…Recent work suggests that the years following World War II have strong similarities to the current inflation environment (e.g. Rouse et al., 2021; DeLong, 2022). We show that due to the greater weight of transitory goods components – especially food and apparel – in the index of the 1940s and 1950s, past inflation spikes were higher and more short-lived than today’s.</p>
</blockquote>
<h2 id="conclusion">Conclusion</h2>
<p>As I was looking into this, it sort of started to make sense why people do not like to impose confidence intervals when it comes to economic data. Given the size of the uncertainty, nobody would be able to neither make decisions, nor build narratives around the data. It is almost as if “it does not matter if it is right or wrong, just give me a number to work with”.</p>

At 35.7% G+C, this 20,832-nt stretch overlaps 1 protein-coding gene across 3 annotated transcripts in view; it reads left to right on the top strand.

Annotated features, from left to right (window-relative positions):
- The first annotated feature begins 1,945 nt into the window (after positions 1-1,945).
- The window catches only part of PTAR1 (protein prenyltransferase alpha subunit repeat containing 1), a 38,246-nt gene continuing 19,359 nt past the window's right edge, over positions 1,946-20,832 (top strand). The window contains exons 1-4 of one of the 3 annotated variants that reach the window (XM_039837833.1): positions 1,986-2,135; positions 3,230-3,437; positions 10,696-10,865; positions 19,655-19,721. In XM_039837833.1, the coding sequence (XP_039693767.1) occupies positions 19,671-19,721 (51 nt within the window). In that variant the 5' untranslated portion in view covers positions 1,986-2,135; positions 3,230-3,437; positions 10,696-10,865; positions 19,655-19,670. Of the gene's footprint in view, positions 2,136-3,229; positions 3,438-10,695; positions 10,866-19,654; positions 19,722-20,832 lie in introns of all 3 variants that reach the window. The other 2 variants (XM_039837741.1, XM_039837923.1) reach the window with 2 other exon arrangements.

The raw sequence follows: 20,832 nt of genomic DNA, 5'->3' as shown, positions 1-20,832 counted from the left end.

<h2 id="references">References</h2>
<ul>
<li>Bernhardt, R., Munro, D., & Wolcott, E. (2021). How Does the Dramatic Rise of CPS Non-Response Impact Labor Market Indicators? (No. 781). GLO Discussion Paper.</li>
<li>Bolhuis, M. A., Cramer, J. N., & Summers, L. H. (2022). Comparing Past and Present Inflation (No. w30116). National Bureau of Economic Research.</li>
<li><a href="https://www.bls.gov/cex/capi/2021/2021-CEQ-CAPI-instrument-specifications.pdf">Consumer Expenditure Surveys Interview Questionnaire</a> (CEQ) (2021), p116</li>
<li>Fixler, D. J., Greenaway-McGrevy, R., & Grimm, B. T. (2011). Revisions to GDP, GDI, and their major components. Survey of Current Business, 91(7), 9-31.</li>
<li>Manski (2014), Credible Interval Estimates For Official Statistics With Survey Nonresponse</li>
<li>Manski (2013), Communicating Uncertainty In Official Economic Statistics</li>